The present invention includes an application installer which has been configured to install an application to a target computing system. The application installer can include installation logic configured to copy application files to specified locations in the target computing system. The installation logic also can configure the target computing system for operation with the application. Installation and functionality diagnostic logic also can be coupled to the installation logic. Finally, pre-requisite check logic and cleanup logic can be coupled to the installation logic.
The pre-requisite check logic can identify application components required for the installation of an associated application component. The installation diagnostic logic can detect an installation failure resulting from the installation of the application component. The functionality diagnostic logic, by comparison, can detect a failure for the installed application components to perform functionally, notwithstanding the installation of the application component. Finally, the cleanup logic can remove the copied application files and can revert the configuration of the target computing system in response to the installation diagnostic logic detecting an installation failure.
Importantly, the application installer also can include uninstallation logic configured to remove copied application files from specified locations in the target computing system, and to reverse the configuration of the target computing system according to the terms of a specified uninstallation configuration file. Uninstallation diagnostic logic can be coupled to the uninstallation logic, as cleanup logic can be coupled to the uninstallation logic. The uninstallation diagnostic logic can detect an uninstallation failure. By comparison, in response to the uninstallation diagnostic logic detecting an uninstallation failure, the cleanup logic can remove the copied application files and can reverse the configuration of the target computing system without regard to the uninstallation configuration file.
A method of installing an application program to a target computing system can include, in a first installation process, the steps of copying applications files of the application program to specified locations in the target computing system, and configuring the target computing system as required for the operation of the application program. In a second installation process which is separate from the first installation process, the method can include the steps of diagnosing the copying and configuring steps to determine whether the application program has been installed successfully; and, if in the diagnosing step it is determined that the application program has not been installed successfully, performing a cleanup process to remove the copied application files and to reverse the configuration.
Notably, in a preferred aspect of the invention, dependent applications can be identified whose installation is required for the operation of the application program. In consequence, each identified dependent application can be installed before installing the application program. The diagnosing step also can include identifying a set of application files which, for a successful installation of the application program, are to be copied to specified locations in the target computing system. Configuration settings further can be identified which are required in the target application system for the correct operation of the application program. At least one failure can be detected—namely a failure to copy the set of application files to the specified location, and/or a failure to correctly establish the system configuration systems.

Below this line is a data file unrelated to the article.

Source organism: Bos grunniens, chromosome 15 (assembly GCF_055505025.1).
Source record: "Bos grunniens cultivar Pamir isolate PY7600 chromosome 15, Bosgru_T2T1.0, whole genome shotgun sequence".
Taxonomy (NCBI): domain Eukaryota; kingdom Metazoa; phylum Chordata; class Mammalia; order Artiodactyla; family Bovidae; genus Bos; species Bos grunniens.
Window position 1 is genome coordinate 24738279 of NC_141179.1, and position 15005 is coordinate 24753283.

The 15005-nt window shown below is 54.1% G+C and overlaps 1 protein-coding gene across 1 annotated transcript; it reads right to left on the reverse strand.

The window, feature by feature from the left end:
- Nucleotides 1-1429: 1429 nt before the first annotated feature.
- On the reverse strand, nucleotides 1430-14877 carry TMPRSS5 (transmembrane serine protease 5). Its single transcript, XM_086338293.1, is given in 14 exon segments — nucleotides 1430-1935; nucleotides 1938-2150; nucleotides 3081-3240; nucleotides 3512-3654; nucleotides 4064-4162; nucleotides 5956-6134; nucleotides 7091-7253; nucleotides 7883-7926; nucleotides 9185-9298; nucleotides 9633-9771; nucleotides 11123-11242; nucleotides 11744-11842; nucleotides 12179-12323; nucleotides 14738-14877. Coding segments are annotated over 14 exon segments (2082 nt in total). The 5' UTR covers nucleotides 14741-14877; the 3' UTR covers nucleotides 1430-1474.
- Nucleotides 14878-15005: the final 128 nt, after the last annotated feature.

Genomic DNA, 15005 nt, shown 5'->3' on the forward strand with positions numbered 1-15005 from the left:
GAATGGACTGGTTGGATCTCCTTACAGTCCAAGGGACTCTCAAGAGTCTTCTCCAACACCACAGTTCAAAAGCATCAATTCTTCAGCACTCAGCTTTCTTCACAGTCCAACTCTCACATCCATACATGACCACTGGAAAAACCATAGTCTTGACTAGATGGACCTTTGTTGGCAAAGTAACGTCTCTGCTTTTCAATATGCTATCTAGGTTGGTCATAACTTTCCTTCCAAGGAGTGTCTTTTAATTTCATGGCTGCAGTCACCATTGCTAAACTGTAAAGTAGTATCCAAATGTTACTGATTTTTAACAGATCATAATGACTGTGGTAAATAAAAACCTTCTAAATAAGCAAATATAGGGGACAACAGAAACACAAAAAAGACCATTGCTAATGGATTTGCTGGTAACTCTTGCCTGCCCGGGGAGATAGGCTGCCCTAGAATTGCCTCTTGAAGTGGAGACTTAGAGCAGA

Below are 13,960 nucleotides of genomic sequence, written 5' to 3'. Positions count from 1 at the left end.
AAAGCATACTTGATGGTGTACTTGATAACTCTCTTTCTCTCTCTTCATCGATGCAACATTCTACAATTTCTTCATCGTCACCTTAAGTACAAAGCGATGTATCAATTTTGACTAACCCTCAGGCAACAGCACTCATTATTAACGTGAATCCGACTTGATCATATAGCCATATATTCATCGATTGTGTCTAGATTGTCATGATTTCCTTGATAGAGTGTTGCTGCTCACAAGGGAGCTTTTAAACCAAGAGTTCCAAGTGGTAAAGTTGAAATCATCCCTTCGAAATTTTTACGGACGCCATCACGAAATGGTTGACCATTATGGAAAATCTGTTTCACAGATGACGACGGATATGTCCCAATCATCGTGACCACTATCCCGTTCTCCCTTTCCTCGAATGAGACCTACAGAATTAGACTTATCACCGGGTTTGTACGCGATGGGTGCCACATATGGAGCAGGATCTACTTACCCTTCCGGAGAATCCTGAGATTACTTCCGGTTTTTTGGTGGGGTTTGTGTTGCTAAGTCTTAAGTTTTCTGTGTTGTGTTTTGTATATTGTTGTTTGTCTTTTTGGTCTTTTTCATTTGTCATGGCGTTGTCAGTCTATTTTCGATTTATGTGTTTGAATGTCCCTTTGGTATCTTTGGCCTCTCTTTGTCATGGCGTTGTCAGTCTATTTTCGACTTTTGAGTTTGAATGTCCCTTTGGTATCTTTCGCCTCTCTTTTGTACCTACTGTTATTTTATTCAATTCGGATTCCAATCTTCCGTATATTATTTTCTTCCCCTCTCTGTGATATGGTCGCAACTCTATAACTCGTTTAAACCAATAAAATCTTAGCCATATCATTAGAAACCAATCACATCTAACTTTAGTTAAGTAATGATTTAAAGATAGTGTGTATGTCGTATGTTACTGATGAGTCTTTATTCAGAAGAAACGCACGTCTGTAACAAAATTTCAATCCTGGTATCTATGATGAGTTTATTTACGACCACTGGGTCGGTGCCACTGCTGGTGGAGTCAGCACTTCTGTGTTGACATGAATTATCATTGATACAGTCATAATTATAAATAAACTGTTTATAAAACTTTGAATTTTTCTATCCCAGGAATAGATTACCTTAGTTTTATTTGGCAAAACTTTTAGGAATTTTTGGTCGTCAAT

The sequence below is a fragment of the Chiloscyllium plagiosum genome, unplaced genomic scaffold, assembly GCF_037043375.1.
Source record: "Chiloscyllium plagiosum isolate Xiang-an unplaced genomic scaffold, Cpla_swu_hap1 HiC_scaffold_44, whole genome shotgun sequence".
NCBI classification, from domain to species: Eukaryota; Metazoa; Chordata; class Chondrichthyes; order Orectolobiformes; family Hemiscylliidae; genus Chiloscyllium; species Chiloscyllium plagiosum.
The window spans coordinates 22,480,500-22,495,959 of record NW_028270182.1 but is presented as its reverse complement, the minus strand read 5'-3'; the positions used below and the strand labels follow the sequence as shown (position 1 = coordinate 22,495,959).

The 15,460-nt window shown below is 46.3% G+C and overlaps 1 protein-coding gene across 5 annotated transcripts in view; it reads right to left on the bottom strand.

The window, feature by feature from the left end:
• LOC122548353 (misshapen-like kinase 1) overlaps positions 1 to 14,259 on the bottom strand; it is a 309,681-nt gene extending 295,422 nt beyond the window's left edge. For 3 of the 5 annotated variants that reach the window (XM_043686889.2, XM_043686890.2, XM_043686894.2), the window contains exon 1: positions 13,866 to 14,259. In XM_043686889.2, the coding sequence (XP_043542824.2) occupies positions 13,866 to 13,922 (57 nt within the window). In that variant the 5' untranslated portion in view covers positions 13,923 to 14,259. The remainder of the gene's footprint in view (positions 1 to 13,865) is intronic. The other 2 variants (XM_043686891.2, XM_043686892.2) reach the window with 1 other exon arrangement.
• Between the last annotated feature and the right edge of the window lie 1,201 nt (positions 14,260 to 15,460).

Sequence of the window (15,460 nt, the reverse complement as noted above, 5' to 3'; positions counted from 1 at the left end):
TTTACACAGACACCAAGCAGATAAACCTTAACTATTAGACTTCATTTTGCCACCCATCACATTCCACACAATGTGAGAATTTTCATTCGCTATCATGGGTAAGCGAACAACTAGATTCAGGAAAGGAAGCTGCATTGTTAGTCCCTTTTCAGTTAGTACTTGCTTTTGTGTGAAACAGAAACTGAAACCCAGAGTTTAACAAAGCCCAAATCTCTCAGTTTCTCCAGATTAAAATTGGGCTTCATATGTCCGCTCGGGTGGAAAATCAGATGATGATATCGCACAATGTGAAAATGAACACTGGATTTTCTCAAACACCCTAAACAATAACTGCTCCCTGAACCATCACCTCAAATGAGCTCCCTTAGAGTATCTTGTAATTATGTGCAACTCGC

The method also can be used to properly and autonomically uninstall an installed application program. Specifically, in a first uninstallation process, the application program can be uninstalled. More particularly, the uninstallation can include the steps of removing the copied application files, and reversing the configuration according to a specified installation configuration file. In a second uninstallation process, the removing and reversing steps can be diagnosed to determine whether the application program has been uninstalled successfully. If in the diagnosing step of the second uninstallation process it is determined that the application program has not been uninstalled successfully, a cleanup process can be performed to remove remaining application files and to reverse the configuration without regard to the specified installation configuration file.
There are shown in the drawings embodiments which are presently preferred, it being understood, however, that the invention is not limited to the precise arrangements and instrumentalities shown, wherein:
In accordance with the inventive arrangements a plugable framework can be provided for use in the installation and uninstallation of a suite of applications. The plugable framework can include a set of self-supplied services defined by a unified application programming interface (API). The set of services can include a pre-requisite check, a meta-data reporter, an application installer and an application uninstaller, installation and uninstallation diagnostic processors, a functional diagnosis engine, and a cleanup processor. Through a unified implementation of the set of services in each application in the suite, an individual application which has been bundled within the suite can invoke the set of services directly under the API to facilitate autonomic installation and uninstallation behavior.